The central diplomatic challenge we face in the Middle East is to obtain a just and lasting peace between Israel and its Arab neighbors. Until Israel and all of its neighbors are at peace, our vision of the Middle East at peace will only be a distant dream. President Bush and I are convinced that the Arab-Israeli conflict can be resolved, but that will only happen if all of us, especially Israelis and Palestinians, face up to some fundamental truths.
To begin with, Palestinians must accept that, if there is to be real peace, Israelis must be able to live their lives free from terror as well as war. The Palestinian leadership must make a 100 percent effort to end violence and to end terror. There must be real results, not just words and declarations. Terrorists must be stopped before they act. The Palestinian leadership must arrest, prosecute and punish the perpetrators of terrorist acts. The Palestinians must live up to the agreements they have made to do so. They must be held to account when they do not.
Whatever the sources of Palestinian frustration and anger under occupation, the Intifada is now mired in the quicksand of self-defeating violence and terror directed against Israel. Palestinians need to understand that however legitimate their claims, they cannot be heard, let alone be addressed, through violence. And as President Bush has made clear, no national aspiration, no remembered wrong can ever justify the deliberate murder of the innocent. Terror and violence must stop and stop now.
Palestinians must realize that the violence has had a terrible impact on Israel. The lynching of Israeli soldiers in Ramallah, the assassination of the cabinet minister and the killing of Israeli children feed Israelis’ deepest doubts about whether Palestinians really want peace. The endless messages of incitement and hatred of Israelis and Jews that pour out of the media in so much of the Palestinian and Arab worlds only reinforce these fears. No one can claim a commitment to peace while feeding a culture of hatred that can only produce a culture of violence. The incitement must stop.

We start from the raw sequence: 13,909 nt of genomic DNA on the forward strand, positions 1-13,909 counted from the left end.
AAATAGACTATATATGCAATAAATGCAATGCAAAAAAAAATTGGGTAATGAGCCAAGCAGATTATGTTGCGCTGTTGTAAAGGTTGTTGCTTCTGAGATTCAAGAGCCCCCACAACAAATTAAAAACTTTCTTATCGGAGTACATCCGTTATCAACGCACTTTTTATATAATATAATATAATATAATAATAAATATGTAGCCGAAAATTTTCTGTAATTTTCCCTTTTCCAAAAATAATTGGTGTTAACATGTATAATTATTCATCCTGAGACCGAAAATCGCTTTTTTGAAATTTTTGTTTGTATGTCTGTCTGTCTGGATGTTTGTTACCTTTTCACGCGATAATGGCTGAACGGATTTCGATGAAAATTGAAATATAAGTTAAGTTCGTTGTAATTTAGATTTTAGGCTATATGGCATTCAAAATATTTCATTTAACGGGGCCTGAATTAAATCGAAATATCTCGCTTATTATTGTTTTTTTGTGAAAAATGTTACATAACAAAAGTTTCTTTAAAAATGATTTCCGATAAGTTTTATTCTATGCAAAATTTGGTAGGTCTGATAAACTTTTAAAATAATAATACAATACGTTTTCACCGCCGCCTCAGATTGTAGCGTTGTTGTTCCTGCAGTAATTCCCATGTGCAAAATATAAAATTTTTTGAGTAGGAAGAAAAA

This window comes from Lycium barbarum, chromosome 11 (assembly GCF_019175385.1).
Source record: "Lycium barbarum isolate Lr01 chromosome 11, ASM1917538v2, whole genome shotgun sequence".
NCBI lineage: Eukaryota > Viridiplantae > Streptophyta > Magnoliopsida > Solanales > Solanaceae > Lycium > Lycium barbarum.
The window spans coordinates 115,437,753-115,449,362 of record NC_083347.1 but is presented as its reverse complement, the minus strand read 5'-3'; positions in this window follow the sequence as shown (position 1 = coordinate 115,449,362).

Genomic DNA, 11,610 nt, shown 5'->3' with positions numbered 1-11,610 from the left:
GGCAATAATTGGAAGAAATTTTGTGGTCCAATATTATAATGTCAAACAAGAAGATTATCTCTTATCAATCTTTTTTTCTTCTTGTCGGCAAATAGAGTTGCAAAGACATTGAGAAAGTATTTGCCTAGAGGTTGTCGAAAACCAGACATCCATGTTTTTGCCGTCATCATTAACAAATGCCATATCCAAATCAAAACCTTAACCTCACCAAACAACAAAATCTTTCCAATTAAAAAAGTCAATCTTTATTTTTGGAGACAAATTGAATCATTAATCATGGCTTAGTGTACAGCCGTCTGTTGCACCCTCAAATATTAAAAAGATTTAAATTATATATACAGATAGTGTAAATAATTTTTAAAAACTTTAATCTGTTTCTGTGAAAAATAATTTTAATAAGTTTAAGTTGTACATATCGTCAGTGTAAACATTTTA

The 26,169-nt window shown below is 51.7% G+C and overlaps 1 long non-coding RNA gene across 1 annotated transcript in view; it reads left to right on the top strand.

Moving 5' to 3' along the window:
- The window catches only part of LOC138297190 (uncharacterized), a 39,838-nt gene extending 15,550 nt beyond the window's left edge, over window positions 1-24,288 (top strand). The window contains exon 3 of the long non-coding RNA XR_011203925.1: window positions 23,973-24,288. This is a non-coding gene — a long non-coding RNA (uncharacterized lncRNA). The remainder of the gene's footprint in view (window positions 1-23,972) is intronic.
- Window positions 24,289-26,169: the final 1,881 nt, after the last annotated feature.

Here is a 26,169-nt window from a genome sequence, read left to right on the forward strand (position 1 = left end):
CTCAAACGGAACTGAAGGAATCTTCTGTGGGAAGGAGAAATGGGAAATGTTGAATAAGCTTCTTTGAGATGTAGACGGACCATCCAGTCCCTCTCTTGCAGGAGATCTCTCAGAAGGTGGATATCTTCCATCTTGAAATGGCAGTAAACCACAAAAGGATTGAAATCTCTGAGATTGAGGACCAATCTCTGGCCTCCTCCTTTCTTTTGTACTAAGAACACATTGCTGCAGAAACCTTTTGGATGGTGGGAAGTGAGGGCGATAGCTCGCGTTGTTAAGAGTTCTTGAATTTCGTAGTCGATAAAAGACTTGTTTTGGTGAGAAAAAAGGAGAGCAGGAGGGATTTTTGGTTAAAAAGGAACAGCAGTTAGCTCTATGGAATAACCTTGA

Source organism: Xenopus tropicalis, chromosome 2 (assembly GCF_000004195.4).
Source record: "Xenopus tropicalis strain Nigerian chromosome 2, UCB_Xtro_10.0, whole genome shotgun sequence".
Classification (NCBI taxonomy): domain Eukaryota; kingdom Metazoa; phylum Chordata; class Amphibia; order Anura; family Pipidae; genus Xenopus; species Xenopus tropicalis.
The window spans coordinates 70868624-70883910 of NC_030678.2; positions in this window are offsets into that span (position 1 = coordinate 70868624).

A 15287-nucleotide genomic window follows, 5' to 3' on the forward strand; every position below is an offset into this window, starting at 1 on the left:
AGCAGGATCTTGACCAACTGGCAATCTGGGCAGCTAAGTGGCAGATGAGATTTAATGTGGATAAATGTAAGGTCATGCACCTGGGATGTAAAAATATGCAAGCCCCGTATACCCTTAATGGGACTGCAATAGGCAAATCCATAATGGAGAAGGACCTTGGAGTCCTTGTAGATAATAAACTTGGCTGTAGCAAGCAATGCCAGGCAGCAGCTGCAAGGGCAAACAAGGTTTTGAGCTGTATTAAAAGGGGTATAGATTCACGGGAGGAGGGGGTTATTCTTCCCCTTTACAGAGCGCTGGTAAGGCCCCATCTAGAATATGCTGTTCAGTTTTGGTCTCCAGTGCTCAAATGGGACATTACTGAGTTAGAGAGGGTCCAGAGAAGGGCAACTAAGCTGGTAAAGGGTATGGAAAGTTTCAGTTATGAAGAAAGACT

Palestinians must accept that they can only achieve their goals through negotiation. That was the essence of the agreements made between Israelis and Palestinians in Madrid, and again in Oslo in 1993. There is no other way but direct negotiation in an atmosphere of stability and non-violence.
At the same time, Palestinians must also be secure and in control of their individual lives and collective security. In the absence of peace, Israel’s occupation of the West Bank and Gaza has been the defining reality of Palestinians’ lives there for over three decades, longer than most of the Palestinians living there have been alive.
The overwhelming majority of Palestinians in the West Bank and Gaza have grown up with checkpoints and raids and indignities. Too often they have seen their schools shuttered and their parents humiliated. Palestinians need security as well. Too many innocent Palestinians, including children, have been killed and wounded. This, too, must stop.
The occupation hurts Palestinians, but it also affects Israelis. The sad truth is that it is the young people who serve on the front lines of conflict who are at risk. Embittered young Palestinians throw stones, and young Israeli soldiers on the other side learn only that Palestinians are to be feared, seen as enemies. One thing I’ve learned in my life is that treating individuals with respect and dignity was the surest path to understanding. Both sides need to treat the other with respect. Humiliation and lack of respect are just another path to confrontation.
Israeli settlement activity has severely undermined Palestinian trust and hope. It preempts and prejudges the outcome of negotiations and, in doing so, cripples chances for real peace and security. The United States has long opposed settlement activity. Consistent with the report of the committee headed by Senator George Mitchell, settlement activity must stop.
For the sake of Palestinians and Israelis alike, the occupation must end. And it can only end with negotiations. Israelis and Palestinians must create a relationship based on mutual tolerance and respect so negotiations can go forward.